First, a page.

Ann in Coquitlam

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    1. Squirrels and bird feeders just aren't a good mix! It seems there is no way to have one without the other though, and to be honest I kind of like watching the squirrels. I just don't want them eating the bird seed. I think our new suet feeder is actually made from recycled plastic. We got it at the Wild Bird shop. Is there one near where you live in Coquitlam?

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    2. You are right, it was made of recycled plastic and it lasted a few weeks before the squirrels had done it in. It was exactly like the one you have.
      I too like to watch the squirrels, we have lots of them, the area we live in have huge trees, in the Como Lake area, so we have quite the wildlife around.
      The Hydro people call the squirrels " Tree Rats". I think, they deserve better!
      We have a Backyard Bird Store in Port Moody, where I get the sunflower seeds etc.
      Ann

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  16. Oh dear.....I'm glad you survived your Christmas holiday....ours was a bit strained here...I don't even know if I can talk about it....maybe you have inspired me. Why aren't you a Downton Abbey fan any more?

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    1. I feel guilty even mentioning our appliance problem when I think of all you went through over Christmas! Maybe it would help if you wrote down what happened. Even if you don't hit the publish button. :-)

      As for Downton Abbey...I hated the way it ended. I knew ahead of time, as did most of North America, that Matthew was getting killed off. But the whole thing left me feeling like Julian Fellowes wasn't even interested in coming up with a good story line. It was almost like someone else wrote that scene with Matthew driving down the road. I will watch this next season, but not with the sense of anticipation I have had in the past. My allegiance has switched to Call the Midwife. :-)

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  17. I remember seeing an absolutely gigantic white metal box with a lid at the top at my now husband's then boyfriend's house in Oregon. I wonder if it was the washer? Needless to say that he did all my washing then. We had to buy a new washer when our old Miele started washing all our clothes at boiling temperatures. It was 23 years old. Having nearly re-mortgaged the house to replace the beloved unbreakable thing with the newer model, I hope it will last just as long. It is standard UK size I think (fits 7kg). I keep my fingers crossed for your new washer to fit and function properly as soon as possible.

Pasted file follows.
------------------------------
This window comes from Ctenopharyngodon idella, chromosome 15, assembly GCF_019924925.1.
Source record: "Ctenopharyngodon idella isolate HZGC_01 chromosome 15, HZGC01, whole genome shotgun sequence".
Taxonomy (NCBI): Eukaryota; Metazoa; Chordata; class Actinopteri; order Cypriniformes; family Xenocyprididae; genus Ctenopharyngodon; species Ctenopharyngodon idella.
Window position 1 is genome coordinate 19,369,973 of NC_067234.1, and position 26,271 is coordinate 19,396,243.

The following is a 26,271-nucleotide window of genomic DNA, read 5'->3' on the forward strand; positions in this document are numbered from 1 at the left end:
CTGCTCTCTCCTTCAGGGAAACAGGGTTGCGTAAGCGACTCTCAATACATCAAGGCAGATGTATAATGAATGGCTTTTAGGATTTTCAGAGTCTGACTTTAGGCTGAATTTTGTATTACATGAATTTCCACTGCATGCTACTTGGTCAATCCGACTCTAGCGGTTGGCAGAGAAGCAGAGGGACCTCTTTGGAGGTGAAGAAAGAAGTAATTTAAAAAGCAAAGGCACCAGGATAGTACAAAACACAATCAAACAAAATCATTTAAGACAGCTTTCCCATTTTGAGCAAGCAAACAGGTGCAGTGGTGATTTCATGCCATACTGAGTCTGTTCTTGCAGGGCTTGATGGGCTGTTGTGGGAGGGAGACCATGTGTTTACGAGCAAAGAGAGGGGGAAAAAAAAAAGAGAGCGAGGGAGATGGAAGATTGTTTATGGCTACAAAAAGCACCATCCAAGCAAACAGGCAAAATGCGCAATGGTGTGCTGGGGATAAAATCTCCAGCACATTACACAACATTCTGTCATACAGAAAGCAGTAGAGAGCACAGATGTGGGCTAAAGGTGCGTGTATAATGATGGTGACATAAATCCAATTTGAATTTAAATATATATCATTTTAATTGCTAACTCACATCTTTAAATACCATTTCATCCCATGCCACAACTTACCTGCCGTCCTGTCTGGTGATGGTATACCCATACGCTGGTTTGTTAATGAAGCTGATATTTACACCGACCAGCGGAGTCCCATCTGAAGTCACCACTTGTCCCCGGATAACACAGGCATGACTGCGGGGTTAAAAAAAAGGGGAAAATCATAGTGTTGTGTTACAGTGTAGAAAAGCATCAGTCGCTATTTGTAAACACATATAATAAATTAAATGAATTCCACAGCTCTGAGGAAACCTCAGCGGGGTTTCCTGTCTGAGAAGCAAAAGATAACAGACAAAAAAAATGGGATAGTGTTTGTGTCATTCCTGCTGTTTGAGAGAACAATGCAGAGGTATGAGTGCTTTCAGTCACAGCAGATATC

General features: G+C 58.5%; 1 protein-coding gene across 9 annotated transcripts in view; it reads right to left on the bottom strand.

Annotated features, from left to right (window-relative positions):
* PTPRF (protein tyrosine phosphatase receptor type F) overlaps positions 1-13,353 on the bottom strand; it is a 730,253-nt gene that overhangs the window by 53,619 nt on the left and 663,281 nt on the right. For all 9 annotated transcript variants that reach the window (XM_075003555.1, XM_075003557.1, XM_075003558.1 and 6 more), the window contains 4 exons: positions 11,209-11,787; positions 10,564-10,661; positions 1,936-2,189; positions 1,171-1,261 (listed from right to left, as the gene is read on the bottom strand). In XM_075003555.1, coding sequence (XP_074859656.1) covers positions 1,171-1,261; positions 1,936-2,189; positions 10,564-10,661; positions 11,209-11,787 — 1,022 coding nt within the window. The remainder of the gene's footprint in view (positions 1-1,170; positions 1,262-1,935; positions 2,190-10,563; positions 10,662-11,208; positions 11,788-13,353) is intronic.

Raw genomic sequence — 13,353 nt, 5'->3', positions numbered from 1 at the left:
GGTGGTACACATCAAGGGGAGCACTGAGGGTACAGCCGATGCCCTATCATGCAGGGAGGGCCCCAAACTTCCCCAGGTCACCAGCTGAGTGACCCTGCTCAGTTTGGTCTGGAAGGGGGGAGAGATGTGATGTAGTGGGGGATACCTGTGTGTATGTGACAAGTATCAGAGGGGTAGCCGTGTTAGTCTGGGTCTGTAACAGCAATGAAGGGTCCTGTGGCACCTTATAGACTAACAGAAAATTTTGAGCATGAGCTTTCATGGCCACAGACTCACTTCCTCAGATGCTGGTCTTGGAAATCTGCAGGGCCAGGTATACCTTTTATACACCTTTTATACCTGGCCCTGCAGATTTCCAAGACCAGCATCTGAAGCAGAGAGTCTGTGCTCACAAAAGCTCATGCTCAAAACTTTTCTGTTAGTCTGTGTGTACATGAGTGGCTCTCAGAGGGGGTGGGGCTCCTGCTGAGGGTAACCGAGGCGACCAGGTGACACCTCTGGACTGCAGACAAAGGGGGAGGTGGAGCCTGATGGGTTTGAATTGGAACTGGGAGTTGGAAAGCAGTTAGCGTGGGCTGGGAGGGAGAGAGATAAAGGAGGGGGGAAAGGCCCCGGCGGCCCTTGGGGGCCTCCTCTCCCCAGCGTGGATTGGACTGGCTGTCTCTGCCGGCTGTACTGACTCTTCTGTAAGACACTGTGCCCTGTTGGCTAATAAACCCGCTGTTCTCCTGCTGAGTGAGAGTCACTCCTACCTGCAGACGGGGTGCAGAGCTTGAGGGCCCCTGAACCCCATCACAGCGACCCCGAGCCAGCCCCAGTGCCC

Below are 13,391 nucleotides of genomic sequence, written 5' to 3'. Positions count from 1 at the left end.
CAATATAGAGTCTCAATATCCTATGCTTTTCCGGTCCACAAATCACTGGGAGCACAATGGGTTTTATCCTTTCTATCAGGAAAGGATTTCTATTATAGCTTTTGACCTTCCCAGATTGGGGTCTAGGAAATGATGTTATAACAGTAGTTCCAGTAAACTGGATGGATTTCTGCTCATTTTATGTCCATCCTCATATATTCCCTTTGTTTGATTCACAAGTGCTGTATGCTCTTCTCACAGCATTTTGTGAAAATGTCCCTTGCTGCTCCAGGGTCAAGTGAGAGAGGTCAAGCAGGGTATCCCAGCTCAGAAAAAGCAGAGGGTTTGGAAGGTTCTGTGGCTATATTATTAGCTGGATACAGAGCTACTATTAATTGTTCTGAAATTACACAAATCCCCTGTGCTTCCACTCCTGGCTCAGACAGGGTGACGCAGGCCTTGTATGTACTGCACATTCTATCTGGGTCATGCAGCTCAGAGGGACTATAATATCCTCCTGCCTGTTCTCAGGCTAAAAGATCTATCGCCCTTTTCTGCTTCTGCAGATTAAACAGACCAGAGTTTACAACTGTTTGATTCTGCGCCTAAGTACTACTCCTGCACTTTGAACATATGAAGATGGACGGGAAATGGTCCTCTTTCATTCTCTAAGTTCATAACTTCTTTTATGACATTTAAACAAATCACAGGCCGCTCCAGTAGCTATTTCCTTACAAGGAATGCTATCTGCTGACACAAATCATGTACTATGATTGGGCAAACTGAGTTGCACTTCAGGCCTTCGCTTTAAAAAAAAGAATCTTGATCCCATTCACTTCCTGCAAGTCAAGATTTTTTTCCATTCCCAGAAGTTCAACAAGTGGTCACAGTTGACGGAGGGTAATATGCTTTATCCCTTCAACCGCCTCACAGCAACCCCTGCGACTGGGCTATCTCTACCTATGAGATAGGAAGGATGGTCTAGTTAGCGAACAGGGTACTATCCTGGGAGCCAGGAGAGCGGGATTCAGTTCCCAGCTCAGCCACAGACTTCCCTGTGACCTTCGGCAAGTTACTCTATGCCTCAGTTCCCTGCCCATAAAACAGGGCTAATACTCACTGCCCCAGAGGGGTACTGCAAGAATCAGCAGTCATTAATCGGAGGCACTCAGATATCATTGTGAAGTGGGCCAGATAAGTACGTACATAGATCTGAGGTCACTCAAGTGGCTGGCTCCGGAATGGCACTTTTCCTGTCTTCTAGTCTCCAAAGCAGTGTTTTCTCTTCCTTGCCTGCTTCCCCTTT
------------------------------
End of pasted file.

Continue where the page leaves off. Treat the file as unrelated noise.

Thanks for stopping by in my place. So glad to meet other like minded women with lots of adopted and birth children. Cx

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    1. Ha! I think you were brave woman to let your boyfriend do your laundry. I have so many handknits and wool items that can't go in the washer/dryer that I don't let anyone near my laundry basket! Thanks for stopping by my blog!

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  18. I think that your appliances are in cahoots with my cars. Three months, three different repair bills, and my husband and I looking and thinking the whole thing has to be a joke.
    Fingers crossed that your new machines work out well.
    Happy New Year.

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    1. I'm so sorry to hear your cars have gone the same way as our appliances. Let's both hope we have used up all the bad appliance/car karma already for all of 2014! :-)

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  19. It's true that European machines are smaller than your counterparts and until quite recently only took 5 to 6 kg loads. But some newer machines are being designed to take up to 11kg in a machine of basically the same dimensions. Quite how they do it, I'm not sure, though I'll probably find out when our current washing machine bites the dust. :-) They are so essential to us now, aren't they, especially with a baby in the house. When I think of how I washed terry nappies by hand (and everything else too) until we'd saved up enough for our first washing machine, i just don't know how I coped.

    Here's to the safe delivery of your new appliances.